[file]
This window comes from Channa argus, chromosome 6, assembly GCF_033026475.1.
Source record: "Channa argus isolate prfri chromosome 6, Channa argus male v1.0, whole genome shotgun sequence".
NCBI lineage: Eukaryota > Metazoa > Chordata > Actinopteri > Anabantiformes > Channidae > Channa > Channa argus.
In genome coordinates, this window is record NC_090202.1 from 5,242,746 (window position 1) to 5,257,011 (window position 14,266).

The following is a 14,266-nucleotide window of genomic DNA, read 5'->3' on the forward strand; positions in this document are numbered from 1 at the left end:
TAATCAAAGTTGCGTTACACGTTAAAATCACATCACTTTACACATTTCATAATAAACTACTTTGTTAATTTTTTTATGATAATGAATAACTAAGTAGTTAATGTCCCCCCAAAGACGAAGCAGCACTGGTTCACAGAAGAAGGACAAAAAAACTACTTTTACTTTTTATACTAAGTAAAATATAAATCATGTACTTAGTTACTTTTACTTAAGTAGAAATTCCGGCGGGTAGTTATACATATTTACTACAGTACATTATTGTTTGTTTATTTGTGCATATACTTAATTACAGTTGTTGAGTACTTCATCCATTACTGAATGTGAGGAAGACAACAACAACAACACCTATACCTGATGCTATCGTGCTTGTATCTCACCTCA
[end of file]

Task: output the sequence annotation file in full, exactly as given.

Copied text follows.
This window comes from Channa argus, chromosome 6, assembly GCF_033026475.1.
Source record: "Channa argus isolate prfri chromosome 6, Channa argus male v1.0, whole genome shotgun sequence".
NCBI lineage: Eukaryota > Metazoa > Chordata > Actinopteri > Anabantiformes > Channidae > Channa > Channa argus.
In genome coordinates, this window is record NC_090202.1 from 5,242,746 (window position 1) to 5,257,011 (window position 14,266).

The following is a 14,266-nucleotide window of genomic DNA, read 5'->3' on the forward strand; positions in this document are numbered from 1 at the left end:
TAATCAAAGTTGCGTTACACGTTAAAATCACATCACTTTACACATTTCATAATAAACTACTTTGTTAATTTTTTTATGATAATGAATAACTAAGTAGTTAATGTCCCCCCAAAGACGAAGCAGCACTGGTTCACAGAAGAAGGACAAAAAAACTACTTTTACTTTTTATACTAAGTAAAATATAAATCATGTACTTAGTTACTTTTACTTAAGTAGAAATTCCGGCGGGTAGTTATACATATTTACTACAGTACATTATTGTTTGTTTATTTGTGCATATACTTAATTACAGTTGTTGAGTACTTCATCCATTACTGAATGTGAGGAAGACAACAACAACAACACCTATACCTGATGCTATCGTGCTTGTATCTCACCTCA